When you write a weekly column in the relatively unrelated realms of culture and politics, you rely on independent stimuli for the idea that eventually becomes the piece.
Frankly, the idea that becomes the column doesn’t often strike until just after the previous week’s work appears online each Sunday morning. Then, as if ordained by the subconscious, it manifests.
Until it doesn’t. Then the real work begins.
On March 10, we all awakened to the news that an Ethiopian Airlines Boeing 737 Max 8 crashed en route from Ethiopia to Nairobi, Kenya, killing all 157 people on board.
Many of the dead were flying to attend a United Nations-sponsored environment conference and 18 were Canadians. Many were young emerging stars in national environmental non-governmental organizations, just beginning to embrace the growing international dimensions of their life’s work.
Through my own environmental voluntarism and connections, I knew three of the passengers by reputation.
As I was processing the very sad dimensions of the crash, on Tuesday I had to drive from my home upcoast to Vancouver. I decided to spend the time listening to a prerecorded podcast by Joe Rogan, featuring American environmental journalist and author David Wallace-Wells, discussing his new bestselling book: The Uninhabitable Earth: Life After Warming (2019).
The podcast, like all of Rogan’s long-form spoken interviews, was just over three hours in length. It absolutely made the case that our now-arrived climate change emergency is much worse than we think.
Wallace-Wells spent a couple of years interviewing or reading about the work of some 3,000 climate change scientists. His book is an organized and analytic walk through their peer-reviewed findings.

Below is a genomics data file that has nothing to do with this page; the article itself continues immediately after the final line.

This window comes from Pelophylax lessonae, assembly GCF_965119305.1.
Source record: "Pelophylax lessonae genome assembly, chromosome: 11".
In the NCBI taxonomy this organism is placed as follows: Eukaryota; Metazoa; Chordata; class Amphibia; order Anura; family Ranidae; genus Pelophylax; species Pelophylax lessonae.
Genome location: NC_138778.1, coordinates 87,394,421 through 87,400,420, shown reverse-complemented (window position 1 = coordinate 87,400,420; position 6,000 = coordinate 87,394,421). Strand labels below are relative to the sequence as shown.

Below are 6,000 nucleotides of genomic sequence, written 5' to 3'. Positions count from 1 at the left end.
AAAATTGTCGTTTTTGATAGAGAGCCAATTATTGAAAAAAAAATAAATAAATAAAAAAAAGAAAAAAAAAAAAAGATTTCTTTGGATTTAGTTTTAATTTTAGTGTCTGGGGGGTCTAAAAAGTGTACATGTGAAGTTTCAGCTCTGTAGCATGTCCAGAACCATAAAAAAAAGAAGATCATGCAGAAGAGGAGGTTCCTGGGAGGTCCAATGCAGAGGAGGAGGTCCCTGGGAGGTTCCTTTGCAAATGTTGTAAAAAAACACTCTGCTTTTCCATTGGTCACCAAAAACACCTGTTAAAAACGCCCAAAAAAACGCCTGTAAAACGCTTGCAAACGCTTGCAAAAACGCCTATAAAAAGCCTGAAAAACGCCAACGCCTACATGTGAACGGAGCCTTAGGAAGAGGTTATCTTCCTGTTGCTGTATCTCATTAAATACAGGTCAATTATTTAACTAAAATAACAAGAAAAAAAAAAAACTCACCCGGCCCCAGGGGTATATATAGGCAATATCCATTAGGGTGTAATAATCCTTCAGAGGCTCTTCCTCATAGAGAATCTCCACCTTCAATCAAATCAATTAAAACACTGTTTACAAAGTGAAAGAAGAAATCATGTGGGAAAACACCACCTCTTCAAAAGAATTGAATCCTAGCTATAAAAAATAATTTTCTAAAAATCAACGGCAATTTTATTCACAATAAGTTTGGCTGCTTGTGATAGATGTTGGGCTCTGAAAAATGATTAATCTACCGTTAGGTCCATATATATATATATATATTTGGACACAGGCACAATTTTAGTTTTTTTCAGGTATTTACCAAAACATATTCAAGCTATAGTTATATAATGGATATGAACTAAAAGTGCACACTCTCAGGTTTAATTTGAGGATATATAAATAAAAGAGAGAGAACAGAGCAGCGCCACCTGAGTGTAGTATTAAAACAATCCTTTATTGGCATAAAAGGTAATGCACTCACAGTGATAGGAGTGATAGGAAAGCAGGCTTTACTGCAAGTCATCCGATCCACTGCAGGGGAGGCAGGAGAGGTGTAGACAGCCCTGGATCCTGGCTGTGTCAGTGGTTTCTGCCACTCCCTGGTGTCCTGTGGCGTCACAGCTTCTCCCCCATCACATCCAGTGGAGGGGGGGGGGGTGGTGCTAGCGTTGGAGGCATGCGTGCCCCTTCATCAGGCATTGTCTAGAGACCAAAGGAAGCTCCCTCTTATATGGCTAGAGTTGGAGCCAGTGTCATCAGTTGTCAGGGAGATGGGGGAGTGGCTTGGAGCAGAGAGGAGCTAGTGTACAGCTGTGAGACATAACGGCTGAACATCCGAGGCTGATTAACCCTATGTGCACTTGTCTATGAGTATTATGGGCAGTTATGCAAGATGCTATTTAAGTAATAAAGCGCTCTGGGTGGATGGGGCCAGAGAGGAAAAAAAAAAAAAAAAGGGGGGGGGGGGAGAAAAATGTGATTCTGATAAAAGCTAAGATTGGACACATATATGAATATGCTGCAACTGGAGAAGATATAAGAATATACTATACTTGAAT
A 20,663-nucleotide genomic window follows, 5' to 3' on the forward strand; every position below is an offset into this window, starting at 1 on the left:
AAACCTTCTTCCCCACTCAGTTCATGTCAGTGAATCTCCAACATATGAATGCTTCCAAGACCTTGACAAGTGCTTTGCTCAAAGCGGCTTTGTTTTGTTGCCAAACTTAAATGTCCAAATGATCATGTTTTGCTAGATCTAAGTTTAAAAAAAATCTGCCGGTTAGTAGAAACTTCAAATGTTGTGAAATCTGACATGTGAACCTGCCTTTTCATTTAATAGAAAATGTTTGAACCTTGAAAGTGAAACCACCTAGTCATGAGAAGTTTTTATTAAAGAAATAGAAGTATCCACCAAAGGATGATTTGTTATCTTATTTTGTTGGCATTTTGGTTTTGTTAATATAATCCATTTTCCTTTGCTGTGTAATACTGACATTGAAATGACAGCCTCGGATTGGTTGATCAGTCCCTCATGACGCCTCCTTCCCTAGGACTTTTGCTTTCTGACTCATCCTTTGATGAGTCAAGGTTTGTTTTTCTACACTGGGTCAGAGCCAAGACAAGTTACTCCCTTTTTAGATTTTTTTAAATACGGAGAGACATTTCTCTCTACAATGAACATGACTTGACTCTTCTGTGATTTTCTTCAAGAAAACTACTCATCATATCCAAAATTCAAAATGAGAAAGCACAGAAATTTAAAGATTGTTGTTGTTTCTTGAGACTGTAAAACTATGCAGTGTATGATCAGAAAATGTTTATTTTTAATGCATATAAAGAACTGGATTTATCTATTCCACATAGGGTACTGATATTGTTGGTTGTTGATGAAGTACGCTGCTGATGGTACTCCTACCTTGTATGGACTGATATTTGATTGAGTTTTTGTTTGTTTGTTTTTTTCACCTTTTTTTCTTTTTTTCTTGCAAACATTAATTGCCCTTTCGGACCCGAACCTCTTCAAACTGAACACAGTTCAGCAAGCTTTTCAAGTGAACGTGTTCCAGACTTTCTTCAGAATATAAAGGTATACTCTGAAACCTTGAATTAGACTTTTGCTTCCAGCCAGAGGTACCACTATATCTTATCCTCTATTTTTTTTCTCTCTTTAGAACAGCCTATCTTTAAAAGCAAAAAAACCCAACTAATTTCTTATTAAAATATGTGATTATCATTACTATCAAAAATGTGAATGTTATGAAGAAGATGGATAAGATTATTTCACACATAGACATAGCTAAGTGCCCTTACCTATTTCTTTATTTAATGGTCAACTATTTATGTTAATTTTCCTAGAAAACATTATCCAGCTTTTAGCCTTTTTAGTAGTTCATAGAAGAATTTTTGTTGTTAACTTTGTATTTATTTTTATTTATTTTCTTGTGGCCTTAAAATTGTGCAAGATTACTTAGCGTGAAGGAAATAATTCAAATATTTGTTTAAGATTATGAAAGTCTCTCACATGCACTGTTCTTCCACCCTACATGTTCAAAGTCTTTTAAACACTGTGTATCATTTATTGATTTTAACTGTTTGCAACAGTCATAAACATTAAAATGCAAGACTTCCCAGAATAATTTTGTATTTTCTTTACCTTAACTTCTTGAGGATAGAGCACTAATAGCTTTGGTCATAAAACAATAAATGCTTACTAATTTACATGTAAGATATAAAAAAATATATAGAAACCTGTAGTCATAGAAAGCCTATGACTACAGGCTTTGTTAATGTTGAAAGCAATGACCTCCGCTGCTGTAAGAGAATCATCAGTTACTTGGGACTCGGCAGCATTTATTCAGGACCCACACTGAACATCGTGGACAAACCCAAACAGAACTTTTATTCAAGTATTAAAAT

His journalistic musing is applied to weave the obvious and the sometimes disparate thoughts into a human narrative. He makes it clear that all humans will face some degree of contact. It’s not merely a matter of impact on the Arctic and Antarctic, sea level and coastlines – we’re all about to be overwhelmed with changes. And there’s no analogue to the sheer scope of the impending events in our history as a species. Wealth and technology alone won’t get us out of this mess.
These were difficult thoughts to process and integrate as I wove my way south along the curves of the Sunshine Coast Highway.
I spent the remainder of the week in volunteer tasks in Vancouver for the Canadian Parks and Wilderness Society (or CPAWS). My environmental brain was humming throughout. I looked forward to a restful weekend of sunny weather.
As it turned out, Victoria’s inner harbour and the weather station on the Malahat Drive on southern Vancouver Island recorded the highest March weekend temperatures ever. Harbour record-keeping began in 1876.
And there was also Friday, March 15, to contend with. As the world knows by now, a white nationalist terrorist shot and killed 50 Muslim worshippers in two mosques in Christchurch, New Zealand. A sickening novelty was added to this vilest of acts as the murderer broadcast a live video of his perversion with a camera mounted on his helmet.
Processing all of these events has obviously been depressing. A textbook case even.
As Sunday passed, I had no desire to write. Anything. My muse had stalled, if not fled.
But as the new week dawned, so did my thoughts congeal on a thematic piece born of this brutal week. I decided to describe it and take hope from a single act that was also posted all over social media.
It was a ceremonial Maori challenge haka, long performed by men and women, this time danced and chanted by a small group of teenage students on a Christchurch street. They are soon joined by scores of fellow students, of many ethnicities, to honour the lost lives of two of their peers.
It was broadcast on Sunday by SBS News out of Australia and millions of people have watched it.
The love for those lost, the obvious Maori spirit shining strongly in the dancers’ faces, and the implicit multicultural challenge to the brutal terrorist act gave me hope.
And I still feel it in my heart and head.